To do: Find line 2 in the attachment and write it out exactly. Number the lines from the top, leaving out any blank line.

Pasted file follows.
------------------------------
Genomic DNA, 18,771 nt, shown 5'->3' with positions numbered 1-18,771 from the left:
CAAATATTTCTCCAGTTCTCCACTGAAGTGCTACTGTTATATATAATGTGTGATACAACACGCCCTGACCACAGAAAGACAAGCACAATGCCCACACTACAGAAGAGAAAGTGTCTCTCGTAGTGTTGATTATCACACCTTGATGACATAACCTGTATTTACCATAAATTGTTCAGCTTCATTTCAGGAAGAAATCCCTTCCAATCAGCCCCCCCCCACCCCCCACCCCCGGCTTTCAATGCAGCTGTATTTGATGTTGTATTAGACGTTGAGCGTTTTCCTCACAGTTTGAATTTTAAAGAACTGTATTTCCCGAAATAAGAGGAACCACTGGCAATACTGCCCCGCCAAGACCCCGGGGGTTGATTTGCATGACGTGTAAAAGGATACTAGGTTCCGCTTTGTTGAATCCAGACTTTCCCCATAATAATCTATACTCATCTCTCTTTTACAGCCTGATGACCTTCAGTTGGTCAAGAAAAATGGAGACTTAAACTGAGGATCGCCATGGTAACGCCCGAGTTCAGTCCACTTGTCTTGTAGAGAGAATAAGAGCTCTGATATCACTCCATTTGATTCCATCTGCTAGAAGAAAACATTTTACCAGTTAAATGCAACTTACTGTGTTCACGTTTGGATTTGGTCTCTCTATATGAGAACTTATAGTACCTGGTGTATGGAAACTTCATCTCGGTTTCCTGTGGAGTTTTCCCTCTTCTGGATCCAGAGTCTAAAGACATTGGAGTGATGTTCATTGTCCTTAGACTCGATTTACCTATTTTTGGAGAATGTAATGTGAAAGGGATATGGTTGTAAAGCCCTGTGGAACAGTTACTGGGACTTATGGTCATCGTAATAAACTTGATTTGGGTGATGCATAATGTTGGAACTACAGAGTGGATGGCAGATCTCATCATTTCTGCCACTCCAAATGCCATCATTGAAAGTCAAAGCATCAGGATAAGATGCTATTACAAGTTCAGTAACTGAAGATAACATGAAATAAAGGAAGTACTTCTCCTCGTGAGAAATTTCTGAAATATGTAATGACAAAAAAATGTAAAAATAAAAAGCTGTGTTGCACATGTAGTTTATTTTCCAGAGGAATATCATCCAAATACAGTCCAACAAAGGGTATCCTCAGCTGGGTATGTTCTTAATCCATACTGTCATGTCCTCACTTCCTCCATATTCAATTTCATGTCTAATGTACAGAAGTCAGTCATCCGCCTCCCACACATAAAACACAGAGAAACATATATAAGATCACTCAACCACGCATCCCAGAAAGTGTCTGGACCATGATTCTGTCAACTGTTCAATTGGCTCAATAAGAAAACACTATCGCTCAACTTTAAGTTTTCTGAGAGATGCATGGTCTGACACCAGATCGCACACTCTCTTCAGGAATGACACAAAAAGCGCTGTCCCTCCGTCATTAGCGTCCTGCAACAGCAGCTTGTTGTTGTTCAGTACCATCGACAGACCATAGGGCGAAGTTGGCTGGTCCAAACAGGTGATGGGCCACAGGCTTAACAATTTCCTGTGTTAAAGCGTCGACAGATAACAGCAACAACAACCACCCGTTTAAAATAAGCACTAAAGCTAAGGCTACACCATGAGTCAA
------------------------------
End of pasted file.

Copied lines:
CAAATATTTCTCCAGTTCTCCACTGAAGTGCTACTGTTATATATAATGTGTGATACAACACGCCCTGACCACAGAAAGACAAGCACAATGCCCACACTACAGAAGAGAAAGTGTCTCTCGTAGTGTTGATTATCACACCTTGATGACATAACCTGTATTTACCATAAATTGTTCAGCTTCATTTCAGGAAGAAATCCCTTCCAATCAGCCCCCCCCCACCCCCCACCCCCGGCTTTCAATGCAGCTGTATTTGATGTTGTATTAGACGTTGAGCGTTTTCCTCACAGTTTGAATTTTAAAGAACTGTATTTCCCGAAATAAGAGGAACCACTGGCAATACTGCCCCGCCAAGACCCCGGGGGTTGATTTGCATGACGTGTAAAAGGATACTAGGTTCCGCTTTGTTGAATCCAGACTTTCCCCATAATAATCTATACTCATCTCTCTTTTACAGCCTGATGACCTTCAGTTGGTCAAGAAAAATGGAGACTTAAACTGAGGATCGCCATGGTAACGCCCGAGTTCAGTCCACTTGTCTTGTAGAGAGAATAAGAGCTCTGATATCACTCCATTTGATTCCATCTGCTAGAAGAAAACATTTTACCAGTTAAATGCAACTTACTGTGTTCACGTTTGGATTTGGTCTCTCTATATGAGAACTTATAGTACCTGGTGTATGGAAACTTCATCTCGGTTTCCTGTGGAGTTTTCCCTCTTCTGGATCCAGAGTCTAAAGACATTGGAGTGATGTTCATTGTCCTTAGACTCGATTTACCTATTTTTGGAGAATGTAATGTGAAAGGGATATGGTTGTAAAGCCCTGTGGAACAGTTACTGGGACTTATGGTCATCGTAATAAACTTGATTTGGGTGATGCATAATGTTGGAACTACAGAGTGGATGGCAGATCTCATCATTTCTGCCACTCCAAATGCCATCATTGAAAGTCAAAGCATCAGGATAAGATGCTATTACAAGTTCAGTAACTGAAGATAACATGAAATAAAGGAAGTACTTCTCCTCGTGAGAAATTTCTGAAATATGTAATGACAAAAAAATGTAAAAATAAAAAGCTGTGTTGCACATGTAGTTTATTTTCCAGAGGAATATCATCCAAATACAGTCCAACAAAGGGTATCCTCAGCTGGGTATGTTCTTAATCCATACTGTCATGTCCTCACTTCCTCCATATTCAATTTCATGTCTAATGTACAGAAGTCAGTCATCCGCCTCCCACACATAAAACACAGAGAAACATATATAAGATCACTCAACCACGCATCCCAGAAAGTGTCTGGACCATGATTCTGTCAACTGTTCAATTGGCTCAATAAGAAAACACTATCGCTCAACTTTAAGTTTTCTGAGAGATGCATGGTCTGACACCAGATCGCACACTCTCTTCAGGAATGACACAAAAAGCGCTGTCCCTCCGTCATTAGCGTCCTGCAACAGCAGCTTGTTGTTGTTCAGTACCATCGACAGACCATAGGGCGAAGTTGGCTGGTCCAAACAGGTGATGGGCCACAGGCTTAACAATTTCCTGTGTTAAAGCGTCGACAGATAACAGCAACAACAACCACCCGTTTAAAATAAGCACTAAAGCTAAGGCTACACCATGAGTCAA